|Related Articles: Music, All|
Tim Fite - Fair Ain’t Fair
Released on Anti Records, 5/6/08
by lynne angel on May 30, 2008
An old friend of mine had one of those siblings who seemed to be about nine hundred years old, even when she was seven. She would come out with these crotchety remarks and snippy little quips that would cut you in half. I stumbled upon her playing with some neighborhood kids one day. I remember her walking up to the small group, grabbing the jump rope they were using and walking away. Someone yelled, “That’s not fair!” and without missing a single beat she shot back, “Fair is a carnival” as she threw the jump rope into a tree. She was right -- life ain’t fair.
Things happen beyond the boundaries of reason and civility. Tim Fite’s latest release Fair Ain’t Fair is certainly a nod toward that statement on a much larger scale. It is a practically unclassifiable social, political and economic review filled with more beauty, depth, and passion than most artists accomplish in the span of their entire career.
A year in the making, with Fair Ain’t Fair Fite has revolutionized the art of the bedroom recording. Known for scouring tape and record stores for bargain finds at under a dollar to sample on his home studio set-up, Fite has stepped up his game considerably since his last Anti release, Gone Ain’t Gone (2005). The word mature keeps popping up in discussions of the latest release but it’s more than that.
It seems that Fite has settled into this great unknown, the monster of his own creation. Not only does the album grow on you, but it also unfolds around you, enveloping the listener in the complexity of Fite’s inner anguish and strife. And as it unfolds you begin to see Fair Ain’t Fair for what it is, a complex, layered, socially conscious, hyper saturated view of the world through the eyes of an artist who truly listens, absorbs and then reflects upon the world around him.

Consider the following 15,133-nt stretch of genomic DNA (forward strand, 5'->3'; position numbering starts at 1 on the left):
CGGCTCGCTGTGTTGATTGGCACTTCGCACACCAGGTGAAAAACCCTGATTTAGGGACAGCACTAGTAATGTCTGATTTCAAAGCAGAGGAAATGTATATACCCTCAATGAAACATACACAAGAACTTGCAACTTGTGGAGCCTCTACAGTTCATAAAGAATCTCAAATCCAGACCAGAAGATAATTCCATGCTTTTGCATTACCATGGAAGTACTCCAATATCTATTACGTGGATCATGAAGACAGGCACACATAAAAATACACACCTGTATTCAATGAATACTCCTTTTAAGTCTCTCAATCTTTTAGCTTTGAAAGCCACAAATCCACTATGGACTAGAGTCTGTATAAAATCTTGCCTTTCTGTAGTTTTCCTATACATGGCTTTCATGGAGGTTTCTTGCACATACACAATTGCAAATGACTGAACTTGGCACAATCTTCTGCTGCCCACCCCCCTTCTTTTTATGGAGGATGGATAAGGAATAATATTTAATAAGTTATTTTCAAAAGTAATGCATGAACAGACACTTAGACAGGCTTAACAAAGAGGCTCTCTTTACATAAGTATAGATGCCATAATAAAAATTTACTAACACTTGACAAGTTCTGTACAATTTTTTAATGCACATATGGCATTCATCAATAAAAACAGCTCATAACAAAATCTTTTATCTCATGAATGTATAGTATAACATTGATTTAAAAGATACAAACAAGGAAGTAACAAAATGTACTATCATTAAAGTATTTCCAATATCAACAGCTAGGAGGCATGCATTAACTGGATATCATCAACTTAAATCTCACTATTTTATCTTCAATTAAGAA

There are countless influences within the album. Fite jumps from the obvious indie hip hop nasal flow to a pop hook, to a gospel style hymn, to a sea shanty, and to a freak folk sing-a-long. The influences are so many and so varied it becomes a real challenge to try to think of a genre to nestle this gem into. The second track “Trouble” begins with a Tom Wait’s style beat as Fite launches into an Aesop Rock-inspired verse. The song then opens into an all out seventies rock jam before ending on a driving chorus.
A full orchestra backs the next track, “The Barber”, with a simple banjo line in the lead. It then opens into something of an old score to a romance film -- complete with lilting violins and sighing woodwinds. The obvious single “Big Mistake” has everything a hit song should have, a catchy melody line, relatable lyrics and one heck of a hooky chorus. Next up? A Sea shanty/ Irish folk song! “Inside Man” is a short interlude with a droning accordion-style accompaniment to vocals you could hear at a pub in Sligo.
The album continues as such, crossing most of the musical boundaries record companies have worked so hard at creating to have a marketable package to feed the consumer. Fair Ain’t Fair is impressive to say the least. It is lovely, loud, angry and amicable -- it is all things a musician should strive to be, vast and varied in influence, style and approach. I look forward to seeing where Fite takes us next.
Rating: 4 out of 5 stars
by lynne angel on May 30, 2008